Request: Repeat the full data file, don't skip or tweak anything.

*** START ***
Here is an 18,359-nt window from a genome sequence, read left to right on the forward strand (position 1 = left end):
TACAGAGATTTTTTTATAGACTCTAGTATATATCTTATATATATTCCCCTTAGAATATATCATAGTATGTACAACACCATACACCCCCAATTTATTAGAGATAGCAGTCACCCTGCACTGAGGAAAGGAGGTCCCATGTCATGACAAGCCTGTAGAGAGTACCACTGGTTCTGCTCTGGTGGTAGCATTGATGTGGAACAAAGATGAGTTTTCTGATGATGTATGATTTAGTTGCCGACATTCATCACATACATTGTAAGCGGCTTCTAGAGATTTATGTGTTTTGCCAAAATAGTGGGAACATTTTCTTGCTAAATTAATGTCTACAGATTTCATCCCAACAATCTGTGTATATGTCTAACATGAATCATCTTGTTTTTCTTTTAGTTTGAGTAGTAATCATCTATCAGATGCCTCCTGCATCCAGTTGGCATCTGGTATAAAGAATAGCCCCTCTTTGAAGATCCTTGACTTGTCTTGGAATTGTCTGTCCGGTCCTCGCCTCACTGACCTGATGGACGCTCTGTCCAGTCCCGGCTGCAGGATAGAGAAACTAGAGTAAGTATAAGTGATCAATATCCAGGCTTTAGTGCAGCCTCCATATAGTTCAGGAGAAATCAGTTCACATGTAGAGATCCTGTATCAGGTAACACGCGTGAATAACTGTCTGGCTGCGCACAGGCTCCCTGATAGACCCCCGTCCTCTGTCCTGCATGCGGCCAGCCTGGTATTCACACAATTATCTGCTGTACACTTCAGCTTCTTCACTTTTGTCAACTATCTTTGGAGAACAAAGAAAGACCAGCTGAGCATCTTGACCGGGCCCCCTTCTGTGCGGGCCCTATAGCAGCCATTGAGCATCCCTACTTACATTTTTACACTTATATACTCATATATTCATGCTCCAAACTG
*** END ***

Here is an 18,359-nt window from a genome sequence, read left to right on the forward strand (position 1 = left end):
TACAGAGATTTTTTTATAGACTCTAGTATATATCTTATATATATTCCCCTTAGAATATATCATAGTATGTACAACACCATACACCCCCAATTTATTAGAGATAGCAGTCACCCTGCACTGAGGAAAGGAGGTCCCATGTCATGACAAGCCTGTAGAGAGTACCACTGGTTCTGCTCTGGTGGTAGCATTGATGTGGAACAAAGATGAGTTTTCTGATGATGTATGATTTAGTTGCCGACATTCATCACATACATTGTAAGCGGCTTCTAGAGATTTATGTGTTTTGCCAAAATAGTGGGAACATTTTCTTGCTAAATTAATGTCTACAGATTTCATCCCAACAATCTGTGTATATGTCTAACATGAATCATCTTGTTTTTCTTTTAGTTTGAGTAGTAATCATCTATCAGATGCCTCCTGCATCCAGTTGGCATCTGGTATAAAGAATAGCCCCTCTTTGAAGATCCTTGACTTGTCTTGGAATTGTCTGTCCGGTCCTCGCCTCACTGACCTGATGGACGCTCTGTCCAGTCCCGGCTGCAGGATAGAGAAACTAGAGTAAGTATAAGTGATCAATATCCAGGCTTTAGTGCAGCCTCCATATAGTTCAGGAGAAATCAGTTCACATGTAGAGATCCTGTATCAGGTAACACGCGTGAATAACTGTCTGGCTGCGCACAGGCTCCCTGATAGACCCCCGTCCTCTGTCCTGCATGCGGCCAGCCTGGTATTCACACAATTATCTGCTGTACACTTCAGCTTCTTCACTTTTGTCAACTATCTTTGGAGAACAAAGAAAGACCAGCTGAGCATCTTGACCGGGCCCCCTTCTGTGCGGGCCCTATAGCAGCCATTGAGCATCCCTACTTACATTTTTACACTTATATACTCATATATTCATGCTCCAAACTG